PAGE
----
Stereotypical Thoughts About Redheads

by - November 17, 2009

Let's face it. We live in a world full of stereotypes - Southern people are hicks; northerners are rude; blondes are dumb; cops eat donuts. And they don't stop there.

As a redhead I've lived my life in a whirl of stereotypes - our tempers are hot; our sex drive is high; and did I mention we don't have souls? So I decided to put my journalistic skills to use and look into the myths/religious beliefs/weird customs behind the stereotypes that so desperately wish to define me.

In various times and cultures, red hair has been prized...feared...and ridiculed.

Works of literature have done their fair share of fostering the stereotypes surrounding red hair.

Let's start with the most famous of redheaded stereotypes: the fiery nature of our temperament.

It is said of the redheaded heroine of Anne of Green Gables, Anne Shirley, that "her temper matches her hair."

Catcher in the Rye also pays homage to red hair when Holden Caulfield remarks, "People with red hair are supposed to get mad very easily..." But he goes on to disprove the stereotype by saying his late brother, Allie, had very red hair but never got angry.

Literature has also lent its helpful efforts to the belief that redheads are "highly sexed." For example, author Johnathan Swift puts a satirical spin on this particular convention in the fourth part of his book Gulliver's Travels, "A Voyage to the Country of the Houyhnhnms." He writes: "It is observed that the red-haired of both sexes are more libidinous and mischievous than the rest, whom yet they much exceed in strength and activity."

Katherine Brush's novel Red-Headed Woman embraces both of the above-mentioned stereotypes in the portrayal of its protagonist - a sexually aggressive home-wrecker who frequently throws violent temper tantrums.

And as a possible contributor to the original myths of temperament, the character of Achilles in Homer's The Illiad is described as having red hair.

Red hair has often been the subject of artists. This painting is called "Accolade". It was painted by Edmund Blair Leighton in 1901. It pictures a red-haired Lady Guiniviere knighting a young fighter, perhaps Lancelot.

This famous painting is "The Birth of Venus" by early Rennaissance painter Sandro Botticelli. It depicts the mythological goddess as a redhead.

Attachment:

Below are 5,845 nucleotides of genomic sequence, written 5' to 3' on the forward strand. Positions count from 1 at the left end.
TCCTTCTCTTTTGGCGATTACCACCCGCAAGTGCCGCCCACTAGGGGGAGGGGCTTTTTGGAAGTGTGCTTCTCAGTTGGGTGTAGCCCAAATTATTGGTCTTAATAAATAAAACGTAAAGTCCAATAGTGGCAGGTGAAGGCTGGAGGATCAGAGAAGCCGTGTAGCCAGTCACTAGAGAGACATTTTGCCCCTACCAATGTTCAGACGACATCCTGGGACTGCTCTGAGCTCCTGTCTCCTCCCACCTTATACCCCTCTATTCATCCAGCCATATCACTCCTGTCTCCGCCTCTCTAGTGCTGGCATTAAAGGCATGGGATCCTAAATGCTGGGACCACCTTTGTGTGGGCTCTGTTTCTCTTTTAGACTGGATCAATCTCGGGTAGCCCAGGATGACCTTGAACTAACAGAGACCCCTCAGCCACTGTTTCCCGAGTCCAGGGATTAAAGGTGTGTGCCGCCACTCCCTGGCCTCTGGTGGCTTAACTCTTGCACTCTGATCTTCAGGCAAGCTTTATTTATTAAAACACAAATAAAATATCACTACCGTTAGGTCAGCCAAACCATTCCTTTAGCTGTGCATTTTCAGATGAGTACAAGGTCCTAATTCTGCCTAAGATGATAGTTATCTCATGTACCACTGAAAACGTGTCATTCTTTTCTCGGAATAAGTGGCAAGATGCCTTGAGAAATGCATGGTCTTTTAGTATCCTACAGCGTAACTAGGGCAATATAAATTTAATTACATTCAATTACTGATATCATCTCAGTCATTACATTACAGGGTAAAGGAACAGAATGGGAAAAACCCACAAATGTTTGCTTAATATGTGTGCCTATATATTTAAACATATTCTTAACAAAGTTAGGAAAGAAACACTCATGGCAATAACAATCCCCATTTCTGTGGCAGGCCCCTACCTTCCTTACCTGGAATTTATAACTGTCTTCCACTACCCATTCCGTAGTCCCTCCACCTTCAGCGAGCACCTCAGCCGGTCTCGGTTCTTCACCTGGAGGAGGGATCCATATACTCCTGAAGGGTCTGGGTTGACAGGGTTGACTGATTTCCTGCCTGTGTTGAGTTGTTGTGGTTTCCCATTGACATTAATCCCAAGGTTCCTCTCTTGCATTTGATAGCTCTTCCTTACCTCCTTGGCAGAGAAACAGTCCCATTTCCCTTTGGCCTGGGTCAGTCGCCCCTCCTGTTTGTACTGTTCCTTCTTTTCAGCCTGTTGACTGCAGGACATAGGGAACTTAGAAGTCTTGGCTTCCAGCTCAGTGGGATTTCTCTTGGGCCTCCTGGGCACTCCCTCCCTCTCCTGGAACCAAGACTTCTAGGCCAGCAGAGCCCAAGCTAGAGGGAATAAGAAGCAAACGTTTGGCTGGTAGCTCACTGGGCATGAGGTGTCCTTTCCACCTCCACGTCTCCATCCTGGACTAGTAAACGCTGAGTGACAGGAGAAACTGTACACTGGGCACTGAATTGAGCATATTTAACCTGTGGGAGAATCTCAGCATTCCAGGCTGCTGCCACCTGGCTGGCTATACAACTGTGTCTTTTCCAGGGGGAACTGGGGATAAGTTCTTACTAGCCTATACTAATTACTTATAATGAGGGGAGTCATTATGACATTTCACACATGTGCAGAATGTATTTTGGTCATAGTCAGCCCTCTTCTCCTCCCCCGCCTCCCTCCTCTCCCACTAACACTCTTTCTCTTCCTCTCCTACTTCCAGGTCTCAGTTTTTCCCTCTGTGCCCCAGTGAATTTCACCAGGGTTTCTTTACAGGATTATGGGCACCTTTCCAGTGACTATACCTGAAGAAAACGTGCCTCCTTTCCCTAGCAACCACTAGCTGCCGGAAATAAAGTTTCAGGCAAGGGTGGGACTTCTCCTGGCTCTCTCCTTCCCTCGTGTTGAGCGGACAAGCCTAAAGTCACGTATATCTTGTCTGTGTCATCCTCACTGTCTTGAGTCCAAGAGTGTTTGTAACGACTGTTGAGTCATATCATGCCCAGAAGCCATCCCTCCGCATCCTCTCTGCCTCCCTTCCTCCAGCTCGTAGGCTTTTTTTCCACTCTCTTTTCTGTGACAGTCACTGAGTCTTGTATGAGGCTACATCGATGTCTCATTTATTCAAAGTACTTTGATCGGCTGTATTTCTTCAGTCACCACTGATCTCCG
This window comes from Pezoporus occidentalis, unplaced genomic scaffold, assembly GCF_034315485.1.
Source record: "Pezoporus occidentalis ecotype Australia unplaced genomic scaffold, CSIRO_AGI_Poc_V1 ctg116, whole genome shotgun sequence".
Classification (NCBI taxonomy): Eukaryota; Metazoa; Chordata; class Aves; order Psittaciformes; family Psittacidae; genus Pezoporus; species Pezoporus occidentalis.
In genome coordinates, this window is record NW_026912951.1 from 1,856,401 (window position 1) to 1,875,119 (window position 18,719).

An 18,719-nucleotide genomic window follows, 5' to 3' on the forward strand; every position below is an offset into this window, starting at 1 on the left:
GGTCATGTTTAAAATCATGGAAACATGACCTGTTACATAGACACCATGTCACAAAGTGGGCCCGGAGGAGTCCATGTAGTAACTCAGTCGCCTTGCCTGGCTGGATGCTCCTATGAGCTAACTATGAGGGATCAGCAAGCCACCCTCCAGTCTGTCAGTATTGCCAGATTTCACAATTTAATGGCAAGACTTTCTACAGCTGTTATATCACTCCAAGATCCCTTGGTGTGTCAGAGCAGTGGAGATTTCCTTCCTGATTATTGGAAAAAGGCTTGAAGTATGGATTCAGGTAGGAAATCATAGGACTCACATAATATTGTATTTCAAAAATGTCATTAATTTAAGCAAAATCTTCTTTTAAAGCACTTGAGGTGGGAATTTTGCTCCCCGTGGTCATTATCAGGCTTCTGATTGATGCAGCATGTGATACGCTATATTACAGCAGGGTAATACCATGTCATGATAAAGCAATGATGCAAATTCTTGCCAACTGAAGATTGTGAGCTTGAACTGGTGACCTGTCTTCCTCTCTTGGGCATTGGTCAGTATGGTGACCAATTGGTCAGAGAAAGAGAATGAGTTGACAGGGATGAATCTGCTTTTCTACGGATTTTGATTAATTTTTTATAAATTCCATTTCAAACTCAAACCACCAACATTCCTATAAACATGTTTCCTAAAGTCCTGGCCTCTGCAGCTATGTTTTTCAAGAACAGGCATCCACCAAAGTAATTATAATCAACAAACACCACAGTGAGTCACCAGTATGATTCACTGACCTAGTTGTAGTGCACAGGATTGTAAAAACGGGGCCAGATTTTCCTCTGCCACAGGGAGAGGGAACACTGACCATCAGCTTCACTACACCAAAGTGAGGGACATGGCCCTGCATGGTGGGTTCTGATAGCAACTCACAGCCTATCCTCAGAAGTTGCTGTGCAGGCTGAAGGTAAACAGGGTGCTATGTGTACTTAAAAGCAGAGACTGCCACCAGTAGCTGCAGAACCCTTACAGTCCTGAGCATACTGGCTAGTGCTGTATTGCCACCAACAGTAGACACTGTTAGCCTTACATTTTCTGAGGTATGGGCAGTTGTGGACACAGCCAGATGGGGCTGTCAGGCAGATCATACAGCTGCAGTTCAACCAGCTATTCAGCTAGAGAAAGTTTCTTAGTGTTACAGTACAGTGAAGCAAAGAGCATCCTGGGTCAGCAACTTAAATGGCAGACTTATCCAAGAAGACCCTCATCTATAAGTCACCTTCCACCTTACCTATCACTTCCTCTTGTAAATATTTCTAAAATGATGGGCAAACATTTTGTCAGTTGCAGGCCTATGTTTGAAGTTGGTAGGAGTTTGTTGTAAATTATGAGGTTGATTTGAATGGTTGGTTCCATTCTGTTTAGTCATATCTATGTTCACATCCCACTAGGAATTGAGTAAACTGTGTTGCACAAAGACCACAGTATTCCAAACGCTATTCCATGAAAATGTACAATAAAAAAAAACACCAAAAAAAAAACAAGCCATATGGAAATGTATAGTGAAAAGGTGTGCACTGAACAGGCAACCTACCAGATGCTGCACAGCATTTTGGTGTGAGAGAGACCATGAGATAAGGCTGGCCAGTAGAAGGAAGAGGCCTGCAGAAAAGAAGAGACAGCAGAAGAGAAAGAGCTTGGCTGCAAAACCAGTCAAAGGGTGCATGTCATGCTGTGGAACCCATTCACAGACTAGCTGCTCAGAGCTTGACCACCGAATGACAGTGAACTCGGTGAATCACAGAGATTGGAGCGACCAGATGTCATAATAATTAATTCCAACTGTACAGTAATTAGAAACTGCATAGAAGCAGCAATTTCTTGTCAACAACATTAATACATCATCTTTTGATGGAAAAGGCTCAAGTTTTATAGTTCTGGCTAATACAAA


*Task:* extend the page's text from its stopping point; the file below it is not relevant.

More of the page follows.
Red hair can also be found in religious and mythological traditions. Red is the preferred dyeing color in Islam, and it is reported that the prophet Muhammad used henna to dye his hair red.

Esau, the twin brother of Jacob from 1 Samuel, is said to have been completely covered in red hair. Mary Magdalene is depicted as having flowing red hair in early artistic renderings (there is no mention of hair color in the Bible).

Thor of Norse mythology is portrayed as having red hair, and ancient Egyptians associated both red-haired people and red-colored animals with the god Set and considered them to be favored by the powerful and temperamental deity.

The popularity of red hair throughout history is touch and go. Queen Elizabeth I of England was a redhead, so during the Elizabethan Era red hair was viewed in a more favorable light.

In the Middle Ages, red hair and green eyes were thought to be the sign of a witch, werewolf or vampire. Montague Summers translated Malleus Maleficarum: "Those whose hair is red, of a peculiar shade, are unmistakably vampires."

Further translation reveals: "It is significant that in ancient Egypt, as Manetho tells us, human sacrifices were offered at the grave of Osiris, and the victims were red-haired men who were burned, their ashes being scattered far and wide by winnowing-fans. It is held by some authorities that this was done to fertilize the fields and produce a bounteous harvest, red-hair symbolizing the golden wealth of the corn. But these men were called Typhonians, and were representatives not of Osiris but of his evil rival Typhon, whose hair was red."

On a personal level I find this all fascinating, although I wish I had been able to find more information on the belief that redheads are soulless (other than references to that particular SouthPark episode). I don't much believe in stereotypes. I find them to be mostly generalizations that cannot be used to describe a particular group of people as a whole. Even if 99 of 100 people fits every known stereotype for their particular group, there is one person who proves them wrong, therefore rendering those stereotypes as just that: stereotypes.

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